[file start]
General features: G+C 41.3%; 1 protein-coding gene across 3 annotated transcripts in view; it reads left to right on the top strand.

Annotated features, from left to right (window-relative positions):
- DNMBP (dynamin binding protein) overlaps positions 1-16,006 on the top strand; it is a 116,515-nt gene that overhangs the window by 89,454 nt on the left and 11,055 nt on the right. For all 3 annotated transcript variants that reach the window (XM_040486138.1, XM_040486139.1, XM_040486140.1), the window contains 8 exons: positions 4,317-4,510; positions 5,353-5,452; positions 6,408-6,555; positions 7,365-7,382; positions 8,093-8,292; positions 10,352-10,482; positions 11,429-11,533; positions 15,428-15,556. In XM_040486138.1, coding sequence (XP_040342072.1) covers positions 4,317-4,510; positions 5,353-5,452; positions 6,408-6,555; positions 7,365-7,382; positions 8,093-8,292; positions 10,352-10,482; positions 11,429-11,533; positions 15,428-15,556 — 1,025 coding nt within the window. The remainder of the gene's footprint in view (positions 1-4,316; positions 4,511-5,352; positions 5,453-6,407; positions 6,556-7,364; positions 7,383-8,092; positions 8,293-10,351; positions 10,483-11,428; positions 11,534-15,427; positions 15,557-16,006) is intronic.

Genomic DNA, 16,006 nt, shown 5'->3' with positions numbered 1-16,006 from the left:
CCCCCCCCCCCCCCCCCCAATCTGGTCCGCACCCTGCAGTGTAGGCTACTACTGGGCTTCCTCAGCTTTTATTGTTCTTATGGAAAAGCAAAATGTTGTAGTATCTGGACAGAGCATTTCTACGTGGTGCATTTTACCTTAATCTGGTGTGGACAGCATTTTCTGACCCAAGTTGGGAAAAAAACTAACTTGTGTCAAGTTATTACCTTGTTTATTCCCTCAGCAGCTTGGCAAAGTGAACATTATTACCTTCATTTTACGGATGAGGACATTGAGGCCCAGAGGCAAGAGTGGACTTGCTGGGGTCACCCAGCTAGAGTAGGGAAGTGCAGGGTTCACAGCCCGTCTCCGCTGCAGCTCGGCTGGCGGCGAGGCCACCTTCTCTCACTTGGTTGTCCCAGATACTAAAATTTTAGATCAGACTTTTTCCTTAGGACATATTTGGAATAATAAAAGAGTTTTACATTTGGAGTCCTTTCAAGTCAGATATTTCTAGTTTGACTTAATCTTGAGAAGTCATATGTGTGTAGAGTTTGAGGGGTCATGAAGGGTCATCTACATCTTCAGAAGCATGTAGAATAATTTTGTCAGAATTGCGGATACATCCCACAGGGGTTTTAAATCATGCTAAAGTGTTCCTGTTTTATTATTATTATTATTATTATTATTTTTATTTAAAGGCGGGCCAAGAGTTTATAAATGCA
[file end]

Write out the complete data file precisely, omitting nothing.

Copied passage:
General features: G+C 41.3%; 1 protein-coding gene across 3 annotated transcripts in view; it reads left to right on the top strand.

Annotated features, from left to right (window-relative positions):
- DNMBP (dynamin binding protein) overlaps positions 1-16,006 on the top strand; it is a 116,515-nt gene that overhangs the window by 89,454 nt on the left and 11,055 nt on the right. For all 3 annotated transcript variants that reach the window (XM_040486138.1, XM_040486139.1, XM_040486140.1), the window contains 8 exons: positions 4,317-4,510; positions 5,353-5,452; positions 6,408-6,555; positions 7,365-7,382; positions 8,093-8,292; positions 10,352-10,482; positions 11,429-11,533; positions 15,428-15,556. In XM_040486138.1, coding sequence (XP_040342072.1) covers positions 4,317-4,510; positions 5,353-5,452; positions 6,408-6,555; positions 7,365-7,382; positions 8,093-8,292; positions 10,352-10,482; positions 11,429-11,533; positions 15,428-15,556 — 1,025 coding nt within the window. The remainder of the gene's footprint in view (positions 1-4,316; positions 4,511-5,352; positions 5,453-6,407; positions 6,556-7,364; positions 7,383-8,092; positions 8,293-10,351; positions 10,483-11,428; positions 11,534-15,427; positions 15,557-16,006) is intronic.

Genomic DNA, 16,006 nt, shown 5'->3' with positions numbered 1-16,006 from the left:
CCCCCCCCCCCCCCCCCCAATCTGGTCCGCACCCTGCAGTGTAGGCTACTACTGGGCTTCCTCAGCTTTTATTGTTCTTATGGAAAAGCAAAATGTTGTAGTATCTGGACAGAGCATTTCTACGTGGTGCATTTTACCTTAATCTGGTGTGGACAGCATTTTCTGACCCAAGTTGGGAAAAAAACTAACTTGTGTCAAGTTATTACCTTGTTTATTCCCTCAGCAGCTTGGCAAAGTGAACATTATTACCTTCATTTTACGGATGAGGACATTGAGGCCCAGAGGCAAGAGTGGACTTGCTGGGGTCACCCAGCTAGAGTAGGGAAGTGCAGGGTTCACAGCCCGTCTCCGCTGCAGCTCGGCTGGCGGCGAGGCCACCTTCTCTCACTTGGTTGTCCCAGATACTAAAATTTTAGATCAGACTTTTTCCTTAGGACATATTTGGAATAATAAAAGAGTTTTACATTTGGAGTCCTTTCAAGTCAGATATTTCTAGTTTGACTTAATCTTGAGAAGTCATATGTGTGTAGAGTTTGAGGGGTCATGAAGGGTCATCTACATCTTCAGAAGCATGTAGAATAATTTTGTCAGAATTGCGGATACATCCCACAGGGGTTTTAAATCATGCTAAAGTGTTCCTGTTTTATTATTATTATTATTATTATTATTTTTATTTAAAGGCGGGCCAAGAGTTTATAAATGCA